Thursday, January 19, 2017

EX-YU airport race 2016

Last year proved to be the busiest for airports across the former Yugoslavia with over 21 million passengers handled. With exception to Ljubljana, all of the top ten busiest airports saw record figures. Dubrovnik was the fastest growing among the larger airports, with an annual growth rate of 17.7%, while Podgorica was the fastest growing capital city airport, boosting its passenger numbers by 16.6% on the year before. For the first time, three airports handled over two million travellers in a single year. Compared to 2015, Podgorica Airport overtook Sarajevo, while Skopje recorded the highest passenger growth rate over the past decade among the capitals.

AirportPassengers 2016Passengers 2015Change (%)2006-16
Belgrade4.924.9924.776.110 3.1 121.6
Zagreb2.766.0872.587.798 6.9 74.8
Split2.289.9871.995.400 17.1 109.0
Dubrovnik1.993.2431.693.934 17.7 77.9
Pristina1.743.2081.549.198 12.5 97.5
Skopje1.649.3741.452.375 13.6 201.4
Ljubljana1.404.8311.438.304 2.3 5.3
Tivat982.558895.006 9.8 117.7
Podgorica873.278748.899 16.6 128.7
Sarajevo838.966772.851 8.5 80.0

Belgrade Nikola Tesla Airport maintained its position as the busiest in the former Yugoslavia, while Niš Airport, in Serbia's south-east, welcomed a record 124.917 travellers. Belgrade expects to surpass the five million passenger mark this year and has recorded strong January growth so far into the month. In addition, Niš Airport anticipates doubling its figures this year with both Swiss International Air Lines and Germania to launch services over the summer. On the other hand, Podgorica Airport surpassed its traditionally busier counterpart in Sarajevo, reassuming its position as the ninth busiest in the former Yugoslavia after three years. It saw a total of 429.586 arrivals and 443.692 departures. Ryanair will launch a new service from Stockholm Skavsta to the Montenegrin capital during 2017, while LOT Polish Airlines will commence seasonal flights from Warsaw this year as well.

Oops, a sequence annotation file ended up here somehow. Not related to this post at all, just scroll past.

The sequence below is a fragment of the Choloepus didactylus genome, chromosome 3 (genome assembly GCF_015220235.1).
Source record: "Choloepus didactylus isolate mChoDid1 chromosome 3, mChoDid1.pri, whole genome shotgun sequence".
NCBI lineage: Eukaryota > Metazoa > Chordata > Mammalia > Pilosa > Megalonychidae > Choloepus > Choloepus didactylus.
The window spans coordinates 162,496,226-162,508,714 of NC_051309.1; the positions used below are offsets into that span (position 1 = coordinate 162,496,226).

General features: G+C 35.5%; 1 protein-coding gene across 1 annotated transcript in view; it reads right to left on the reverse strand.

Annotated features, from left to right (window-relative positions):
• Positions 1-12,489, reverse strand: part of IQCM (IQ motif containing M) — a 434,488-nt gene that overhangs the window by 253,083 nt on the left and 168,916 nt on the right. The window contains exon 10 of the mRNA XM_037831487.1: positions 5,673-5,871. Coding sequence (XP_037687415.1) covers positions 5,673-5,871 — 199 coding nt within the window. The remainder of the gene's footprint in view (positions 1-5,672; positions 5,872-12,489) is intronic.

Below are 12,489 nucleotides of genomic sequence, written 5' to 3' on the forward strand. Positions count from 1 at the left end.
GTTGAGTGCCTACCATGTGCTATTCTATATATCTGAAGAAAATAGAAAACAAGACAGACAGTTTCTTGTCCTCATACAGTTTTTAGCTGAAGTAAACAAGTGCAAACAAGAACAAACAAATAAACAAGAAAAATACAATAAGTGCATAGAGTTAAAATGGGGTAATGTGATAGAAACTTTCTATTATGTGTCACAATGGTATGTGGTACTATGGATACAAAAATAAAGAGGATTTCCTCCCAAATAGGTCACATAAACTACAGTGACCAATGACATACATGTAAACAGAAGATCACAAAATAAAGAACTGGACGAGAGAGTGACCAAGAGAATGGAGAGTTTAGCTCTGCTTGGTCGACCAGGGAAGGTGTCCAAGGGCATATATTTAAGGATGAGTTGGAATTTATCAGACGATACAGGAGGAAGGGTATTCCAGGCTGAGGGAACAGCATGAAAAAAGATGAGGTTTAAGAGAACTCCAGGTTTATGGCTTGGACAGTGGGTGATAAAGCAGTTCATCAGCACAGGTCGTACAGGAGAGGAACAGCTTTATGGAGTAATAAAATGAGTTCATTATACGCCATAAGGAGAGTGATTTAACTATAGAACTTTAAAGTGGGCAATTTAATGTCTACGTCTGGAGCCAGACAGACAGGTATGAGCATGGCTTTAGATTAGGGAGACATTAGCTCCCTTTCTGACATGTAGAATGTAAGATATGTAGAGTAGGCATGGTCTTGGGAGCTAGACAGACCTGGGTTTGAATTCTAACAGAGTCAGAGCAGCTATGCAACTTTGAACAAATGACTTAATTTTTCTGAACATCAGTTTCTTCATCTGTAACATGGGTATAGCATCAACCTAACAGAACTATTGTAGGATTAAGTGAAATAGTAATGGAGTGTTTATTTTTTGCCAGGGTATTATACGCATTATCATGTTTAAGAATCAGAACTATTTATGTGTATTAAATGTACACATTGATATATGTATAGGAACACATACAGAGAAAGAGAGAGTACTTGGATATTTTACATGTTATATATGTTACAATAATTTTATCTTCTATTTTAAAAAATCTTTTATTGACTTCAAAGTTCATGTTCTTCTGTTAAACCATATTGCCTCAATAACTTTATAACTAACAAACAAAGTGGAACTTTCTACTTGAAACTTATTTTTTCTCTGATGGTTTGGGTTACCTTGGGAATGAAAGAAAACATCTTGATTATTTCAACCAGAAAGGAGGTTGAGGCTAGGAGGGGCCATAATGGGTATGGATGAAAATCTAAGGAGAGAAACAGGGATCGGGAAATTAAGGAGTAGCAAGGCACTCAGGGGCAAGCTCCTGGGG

AirportPassengers 2016Passengers 2015Change (%)2006-16
Zadar520.924487.652 6.8 696.2
Pula436.121359.426 21.3 47.6
Tuzla310.286259.074 19.7-
Ohrid145.002107.936 34.5 188.1
Rijeka143.084133.564 7.1 14.2
Niš124.91736.258 244.5 251.7
Portorož23.78322.975 3.5-
Brač12.3548.868 39.3 31.2
Maribor8.89024.886 64.3 20.6

Croatian airports recorded their busiest year with Split handling over two million travellers for the first time. Its passenger growth over the past decade has proven equally impressive with an increase of over 100% since 2006. Meanwhile, Zagreb Airport anticipates for its numbers to continue to grow into 2017 with Monarch Airlines, Emirates and Beijing Capital Airlines to introduce flights to the Croatian capital this year, while another carrier is poised to announce services between Zagreb and New York shortly.

Skopje Alexander the Great Airport registered another record year with 1.649.376 passengers handled. "We are satisfied that we have managed to accomplish double digit passenger growth on an annual level, which is higher than both the EU and regional average. We will continue in the same direction in 2017, focusing on our main goals such as route network expansion at Skopje and Ohrid airports, and cooperation with the government, competent aviation authorities and airlines", The General Manager of airport operator TAV Macedonia said. Istanbul (both Ataturk and Sabiha Gokcen airports) was the busiest route in and out of Skopje, holding a 12.6% passenger share, followed by Zurich with 10.2%, Vienna with 6.3%, Basel with 5%, Malmo with 4.8% and London with a 4.3% passenger share. Wizz Air handled the largest number of passengers, boasting a 54.8% market share, followed by Turkish Airlines, Austrian Airlines, Germania Flug, Pegasus Airlines and Edelweiss. Cargo traffic at Skopje Airport also saw significant growth with 3.090 tons processed, up 10.9% on the year before. The increase was mostly a result of growth in exports, but also an increase in individual orders through the Internet. Since 2006, Skopje Airport's passenger numbers have grown 201%.